President Buhari takes office in Nigeria
Muhammadu Buhari was sworn in as the Nigerian president in Abuja today. The inauguration ceremony was attended by U.S. Secretary of State John Kerry and South African President Jacob Zuma, among other regional leaders. Once the celebrations are over, however, the newly sworn-in president has a massive agenda that awaits him. Government revenues are on the decline, the naira currency has weakened, military insurgency in the north continues, and the economy is slowing down. In his first speech as president, Buhari highlighted these issues and admitted that the economy is in “deep trouble.” He also reassured the crowd of his commitment to tackle Boko Haram.
However, it wasn’t just the inauguration that kept Nigeria in the spotlight this week: The country also faced a crippling oil shortage, despite Nigeria being Africa’s largest oil producer, as a result of strikes from national fuel marketers and unions. Analysts have also blamed a corrupt and costly fuel subsidy scheme for this week’s crisis.
The country nearly ran out of oil and suffered widespread power outages, a steep contraction in business activity, and changes to airline schedules—making it one of the worst oil crises in the country’s history.
African Development Bank annual meetings bid President Kaberuka farewell and welcome President-elect Adesina
From May 25 to 29, the African Development Bank (AfDB) held its 50th annual meetings in Abidjan to not only celebrate its 50th anniversary, welcome South Sudan as a member, bid farewell to outgoing President Donald Kaberuka, and elect the institution’s next president, but also discuss the continent’s greatest challenges and opportunities during this exceptional moment in the AfDB’s history.
On Monday, the AfDB released its African Economic Outlook 2015 report, which estimates that the continent will achieve high, yet uneven GDP growth at 4.5 percent in 2015, with East and West Africa’s economies expanding by at least 5 percent in 2015, while Southern Africa, constrained by low growth in South Africa, will only reach 3.1 percent growth. It also revealed its new Gender Equality Index, which measures the status of women’s economic, political, and civic power in 52 out of 54 African countries in order to inform policymakers on the state of gender equality in their societies. Other high-level sessions offered throughout the meetings focused on a broad array of topics, including inclusive growth, migration and labor mobility, African health care systems, climate change, and financing for development.
On Thursday, after several hours of deliberation, the AfDB’s Board of Governors elected a new president, Dr. Akinwumi Adesina, from among eight candidates vying for the position. Dr. Adesina served as Nigeria’s agriculture minister under President Goodluck Jonathan’s administration and has been recognized for spearheading “Nigeria’s agricultural revival”—namely increasing its food production by 22 million tons, reducing the country’s food imports bill, and creating new employment opportunities in the agricultural sector.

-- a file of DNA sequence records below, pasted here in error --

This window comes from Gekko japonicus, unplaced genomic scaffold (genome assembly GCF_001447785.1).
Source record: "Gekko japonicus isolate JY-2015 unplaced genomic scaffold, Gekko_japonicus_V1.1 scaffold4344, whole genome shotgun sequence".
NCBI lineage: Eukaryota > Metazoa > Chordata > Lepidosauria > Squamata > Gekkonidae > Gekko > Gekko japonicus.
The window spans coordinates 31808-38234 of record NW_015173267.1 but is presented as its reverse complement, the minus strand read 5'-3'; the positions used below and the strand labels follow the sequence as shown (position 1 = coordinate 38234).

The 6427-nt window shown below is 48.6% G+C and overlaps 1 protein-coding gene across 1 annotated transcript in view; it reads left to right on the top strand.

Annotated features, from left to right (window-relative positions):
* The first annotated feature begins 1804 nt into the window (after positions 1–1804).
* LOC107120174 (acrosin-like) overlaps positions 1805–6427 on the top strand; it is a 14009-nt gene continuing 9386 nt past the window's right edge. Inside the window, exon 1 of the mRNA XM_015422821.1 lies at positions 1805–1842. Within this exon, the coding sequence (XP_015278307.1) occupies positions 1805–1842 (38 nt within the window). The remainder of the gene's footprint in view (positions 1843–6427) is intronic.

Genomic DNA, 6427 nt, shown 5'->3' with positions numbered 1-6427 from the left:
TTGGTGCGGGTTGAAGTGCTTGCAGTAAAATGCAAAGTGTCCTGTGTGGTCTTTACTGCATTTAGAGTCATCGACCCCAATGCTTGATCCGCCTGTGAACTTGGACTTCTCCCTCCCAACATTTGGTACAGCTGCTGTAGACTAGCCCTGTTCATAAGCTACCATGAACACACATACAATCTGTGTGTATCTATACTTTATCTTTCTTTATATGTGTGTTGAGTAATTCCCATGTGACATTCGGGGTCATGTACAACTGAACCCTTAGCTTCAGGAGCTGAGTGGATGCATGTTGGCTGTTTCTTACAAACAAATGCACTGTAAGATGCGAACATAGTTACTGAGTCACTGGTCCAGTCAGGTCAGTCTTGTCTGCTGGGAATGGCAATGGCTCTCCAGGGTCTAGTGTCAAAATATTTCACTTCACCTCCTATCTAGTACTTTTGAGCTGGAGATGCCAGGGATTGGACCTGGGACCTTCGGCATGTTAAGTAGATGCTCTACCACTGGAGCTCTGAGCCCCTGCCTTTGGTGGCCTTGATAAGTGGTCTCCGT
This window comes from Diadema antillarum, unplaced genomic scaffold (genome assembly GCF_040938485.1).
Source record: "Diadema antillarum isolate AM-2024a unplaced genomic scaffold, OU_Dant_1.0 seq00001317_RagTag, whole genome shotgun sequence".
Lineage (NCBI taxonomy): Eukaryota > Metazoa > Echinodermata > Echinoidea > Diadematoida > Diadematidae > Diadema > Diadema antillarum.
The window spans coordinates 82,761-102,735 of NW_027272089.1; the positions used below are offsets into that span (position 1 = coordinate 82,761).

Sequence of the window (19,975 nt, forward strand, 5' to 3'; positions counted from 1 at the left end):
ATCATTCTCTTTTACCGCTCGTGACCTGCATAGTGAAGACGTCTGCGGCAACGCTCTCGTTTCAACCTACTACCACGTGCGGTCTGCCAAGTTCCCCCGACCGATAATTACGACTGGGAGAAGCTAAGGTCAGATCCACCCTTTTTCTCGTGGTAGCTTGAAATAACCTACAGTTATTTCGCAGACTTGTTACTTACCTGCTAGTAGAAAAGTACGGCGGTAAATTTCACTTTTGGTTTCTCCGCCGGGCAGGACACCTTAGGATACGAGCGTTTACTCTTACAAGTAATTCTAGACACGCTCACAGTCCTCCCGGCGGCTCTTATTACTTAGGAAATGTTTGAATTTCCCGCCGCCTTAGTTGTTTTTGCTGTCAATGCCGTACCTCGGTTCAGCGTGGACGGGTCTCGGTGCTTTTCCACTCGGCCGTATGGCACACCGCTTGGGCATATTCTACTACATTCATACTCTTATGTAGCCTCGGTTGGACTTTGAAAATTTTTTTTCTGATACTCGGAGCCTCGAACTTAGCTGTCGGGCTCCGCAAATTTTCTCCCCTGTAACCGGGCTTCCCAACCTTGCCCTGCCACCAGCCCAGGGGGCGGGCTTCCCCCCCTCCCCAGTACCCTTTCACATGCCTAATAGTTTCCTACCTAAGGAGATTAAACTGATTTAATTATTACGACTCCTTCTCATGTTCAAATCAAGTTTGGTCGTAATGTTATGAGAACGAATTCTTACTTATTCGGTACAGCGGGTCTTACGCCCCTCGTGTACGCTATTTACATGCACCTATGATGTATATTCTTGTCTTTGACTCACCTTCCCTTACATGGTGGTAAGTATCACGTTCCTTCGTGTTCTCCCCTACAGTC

Although many analysts have credited Kaberuka with sound leadership over the course of his tenure as president, as President-elect Adesina takes office in August, he will still face a number of challenges, including low oil prices and political instability on the continent, as well as growing demands for accountability from shareholders and a competitive development finance landscape.
Madagascar moves towards impeaching its president, and elections raise questions in Burundi and Ethiopia
On Wednesday, Madagascar’s parliament voted to dismiss President Hery Rajaonarimampianina for alleged violations of the constitution, ranging from corruption charges to religious biases to “general incompetence.” President Rajaonarimampianina was elected in 2014, after five years of political unrest that followed the 2009 ousting of former president, Marc Ravalomanana. If the impeachment proceeds as expected, many analysts argue that the country’s political stability will be at risk once again. President Rajaonarimampianina has denied allegations of corruption and has reiterated the need for calm during this time.
Recent developments in the Burundi crisis are raising doubts over the upcoming parliamentary and presidential elections, set be held June 5 and June 26, respectively. As the Burundi elections draw closer, the European Union has decided to suspend its election monitoring mission there due to restrictions on the media, excessive use of force against demonstrators, and the mounting climate of intimidation. The Catholic Church has also withdrawn support for the elections. Similarly, members of the U.N. Security Council have stated that the Burundi elections should not take place “as scheduled.” On Saturday, May 23, a Burundian opposition leader was killed along with his bodyguard in a drive-by shooting.
Last Sunday, Ethiopia held its parliamentary and regional elections. The preliminary results show the ruling party has won all 442 seats declared thus far. The winner of the remaining 105 seats is yet to be announced. Though some opposition leaders have hinted at the existence of irregularities, observers from the African Union have defined the Ethiopian elections as “credible.”